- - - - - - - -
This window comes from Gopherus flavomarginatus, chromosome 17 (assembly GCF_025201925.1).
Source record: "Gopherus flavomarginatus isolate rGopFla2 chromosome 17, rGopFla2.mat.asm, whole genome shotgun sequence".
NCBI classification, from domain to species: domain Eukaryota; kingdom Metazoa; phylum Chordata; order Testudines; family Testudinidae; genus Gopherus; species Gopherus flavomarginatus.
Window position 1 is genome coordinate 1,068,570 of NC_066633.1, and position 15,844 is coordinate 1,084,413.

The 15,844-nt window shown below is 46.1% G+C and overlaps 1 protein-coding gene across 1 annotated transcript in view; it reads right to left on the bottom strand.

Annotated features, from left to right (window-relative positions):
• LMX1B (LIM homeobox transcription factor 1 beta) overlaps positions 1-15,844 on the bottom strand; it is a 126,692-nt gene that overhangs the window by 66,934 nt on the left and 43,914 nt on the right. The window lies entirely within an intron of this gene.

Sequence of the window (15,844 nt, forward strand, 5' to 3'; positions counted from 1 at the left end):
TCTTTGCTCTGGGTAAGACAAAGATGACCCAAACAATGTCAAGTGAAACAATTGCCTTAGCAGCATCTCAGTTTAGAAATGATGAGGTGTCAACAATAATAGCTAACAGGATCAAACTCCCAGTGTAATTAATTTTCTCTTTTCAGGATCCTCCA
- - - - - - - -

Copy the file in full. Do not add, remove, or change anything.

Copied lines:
This window comes from Gopherus flavomarginatus, chromosome 17 (assembly GCF_025201925.1).
Source record: "Gopherus flavomarginatus isolate rGopFla2 chromosome 17, rGopFla2.mat.asm, whole genome shotgun sequence".
NCBI classification, from domain to species: domain Eukaryota; kingdom Metazoa; phylum Chordata; order Testudines; family Testudinidae; genus Gopherus; species Gopherus flavomarginatus.
Window position 1 is genome coordinate 1,068,570 of NC_066633.1, and position 15,844 is coordinate 1,084,413.

The 15,844-nt window shown below is 46.1% G+C and overlaps 1 protein-coding gene across 1 annotated transcript in view; it reads right to left on the bottom strand.

Annotated features, from left to right (window-relative positions):
• LMX1B (LIM homeobox transcription factor 1 beta) overlaps positions 1-15,844 on the bottom strand; it is a 126,692-nt gene that overhangs the window by 66,934 nt on the left and 43,914 nt on the right. The window lies entirely within an intron of this gene.

Sequence of the window (15,844 nt, forward strand, 5' to 3'; positions counted from 1 at the left end):
TCTTTGCTCTGGGTAAGACAAAGATGACCCAAACAATGTCAAGTGAAACAATTGCCTTAGCAGCATCTCAGTTTAGAAATGATGAGGTGTCAACAATAATAGCTAACAGGATCAAACTCCCAGTGTAATTAATTTTCTCTTTTCAGGATCCTCCA